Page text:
EAT HEALTHY, FIGHT CLIMATE CHANGE!

REPORT FROM GREENPEACE
A healthy diet equals a healthy environment.

This was what became very apparent when the People’s Food Movement (FPM) – a collective for food security and environmental sustainability advocates -- brought together researchers, nutritionists, scholars, chefs, government officials, schoolchildren, parents and homemakers together, to impart and discuss the connections between the food we eat and the threat that is climate change.

The event, dubbed “Ship Ahoy: Diet for Climate” was held today, the second day of the Rainbow Warrior, Greenpeace’s most iconic ship, in Manila, its first stop on a 5-month “Climate Change and People Power” tour across Southeast Asia.

The Diet for Climate program aboard the Rainbow Warrior featured expert presentations that showed not only how climate change threatens our food security, but also how, in turn, the food we eat contributes to a larger carbon footprint and other environmental damages due to the unsustainable way these are produced, distributed and consumed.

“Our penchant for processed food and fast food fare; our reliance on chemical fertilizers and pesticides to grow our food; even our habits of going for rushed, quick meals and disregard for food wastes, which favor the practices of large agro-industrial companies and mass slaughterhouses: these things not only increase greenhouse gas (GHG) emissions, but also negatively impact on the livelihood of farmers and the country’s agricultural system as a whole,” said Virginia Llorin, Food & Ecological Agriculture campaigner of Greenpeace Southeast Asia-Philippines.

According to the Food and Nutrition Research Institute( FNRI) Filipinos’ intake of fruits and vegetable is declining while our consumption of meat and eggs are increasing. A diet low in fruits and vegetables or fiber is characteristic of an unhealthy diet, which leads to poor nutrition and is one of the significant risk factors for a range of chronic diseases. Combined per capita consumption of fruits and vegetables of Filipinos is 155 grams, as opposed to the 400 grams per day recommendation of the World Health Organization [1]. A survey conducted by the Social Weather Stations in June 2017 revealed that the largest proportion of Filipinos (46%) eat meat a few times a week [2].

Unfortunately, for a country highly vulnerable to the impacts of climate change, this shift in eating habits contributes to increasing industrial livestock production, which in turn leads to increasing GHG emissions. Livestock is one of the major sources of GHG emission in the Philippines’ agriculture sector, second only to rice. In the 1994 GHG inventory, total emission from domestic livestock accounted for 32% of the country’s total GHG emission [3].

Ecologically produced food, on the other hand, not only promotes better health, cleaner farms and  a healthier environment, but an uptake of healthier diets among the populace would increase demand for ecological agriculture and support local farmers and producers.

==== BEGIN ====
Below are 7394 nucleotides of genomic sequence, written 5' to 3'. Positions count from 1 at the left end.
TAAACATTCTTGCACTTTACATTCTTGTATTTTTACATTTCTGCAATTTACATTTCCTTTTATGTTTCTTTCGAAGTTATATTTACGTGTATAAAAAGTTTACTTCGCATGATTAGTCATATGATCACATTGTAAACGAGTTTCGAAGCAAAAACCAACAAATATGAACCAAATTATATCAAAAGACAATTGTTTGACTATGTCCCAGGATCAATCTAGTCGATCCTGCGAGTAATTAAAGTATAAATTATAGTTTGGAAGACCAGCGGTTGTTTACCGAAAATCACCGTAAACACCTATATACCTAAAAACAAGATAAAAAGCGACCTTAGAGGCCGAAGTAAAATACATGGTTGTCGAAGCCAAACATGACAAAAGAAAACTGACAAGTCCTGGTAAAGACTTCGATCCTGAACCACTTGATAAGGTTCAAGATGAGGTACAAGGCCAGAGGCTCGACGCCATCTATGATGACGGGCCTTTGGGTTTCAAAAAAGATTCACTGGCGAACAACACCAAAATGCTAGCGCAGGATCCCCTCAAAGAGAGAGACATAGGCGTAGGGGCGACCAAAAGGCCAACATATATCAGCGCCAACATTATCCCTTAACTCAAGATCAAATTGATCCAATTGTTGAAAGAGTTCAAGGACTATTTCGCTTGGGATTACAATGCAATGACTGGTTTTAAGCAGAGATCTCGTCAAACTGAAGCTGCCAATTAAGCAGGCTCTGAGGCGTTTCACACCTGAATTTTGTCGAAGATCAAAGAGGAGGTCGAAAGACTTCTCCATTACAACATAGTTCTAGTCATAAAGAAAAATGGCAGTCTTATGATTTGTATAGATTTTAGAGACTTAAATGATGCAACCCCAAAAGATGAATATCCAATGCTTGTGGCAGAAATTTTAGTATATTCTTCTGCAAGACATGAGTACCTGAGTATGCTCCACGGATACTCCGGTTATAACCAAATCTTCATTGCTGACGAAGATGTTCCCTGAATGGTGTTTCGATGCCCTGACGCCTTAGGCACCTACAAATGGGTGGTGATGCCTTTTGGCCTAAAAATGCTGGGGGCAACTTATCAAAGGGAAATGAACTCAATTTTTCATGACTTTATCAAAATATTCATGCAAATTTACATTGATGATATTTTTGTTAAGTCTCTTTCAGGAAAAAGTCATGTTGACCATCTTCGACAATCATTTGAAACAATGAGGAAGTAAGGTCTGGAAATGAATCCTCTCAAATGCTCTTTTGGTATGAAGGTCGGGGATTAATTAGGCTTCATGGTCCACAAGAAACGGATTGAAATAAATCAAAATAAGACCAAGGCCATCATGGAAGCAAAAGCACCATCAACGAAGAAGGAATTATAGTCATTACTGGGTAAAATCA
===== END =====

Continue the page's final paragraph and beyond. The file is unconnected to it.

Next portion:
Healthy diets, which promote consumption of adequate amounts of fruits and vegetables, along with sustainable agriculture is, therefore, of prime importance to reducing GHG emissions and protecting the environment.

The “Diet for Climate” program also featured cooking demonstrations and storytelling sessions that showcased not only the very positive effects of ecologically farmed produce on both the self and the environment, but also how fruit and vegetable dishes can be very tasty and delicious as well as visually appealing. Stories and recipes were shared by celebrity chefs Giney Villar, Love Anover and the Rainbow Warrior’s Chef Daniel Bravo.

The Rainbow Warrior is in the Philippines for “Balangaw: The Climate Justice Ship Tour”, which will be in Manila on February 14-18, Guimaras on February 24, and Tacloban on February 28-March 4It is joining frontline communities, Indigenous Peoples, farmers, fisherfolk, youth, grandmothers, and others who are pushing back against the corporate greed of fossil fuel companies, industries and governments who are failing to protect and respect their rights to clean air, clean water, safe food and a healthy environment.

In Manila, the ship tour will highlight efforts of people who are reclaiming their rights to safe and ecologically sourced food, rights to resilient and thriving oceans, and to witness how the people are taking their power back by telling stories of survival and hope. In Guimaras, the tour will shine a spotlight on a future powered by renewable energy and our capability to move away from coal. The last stop in the Philippines will be Tacloban in Eastern Visayas, the area most ravaged by Typhoon Haiyan, and from where the Waray-waray people are reclaiming their lives and telling their stories to the world on a journey to hold the big polluters accountable

For more information on “Balangaw: The Climate Justice Ship Tour  visit www.greenpeace.org.ph/balangaw  

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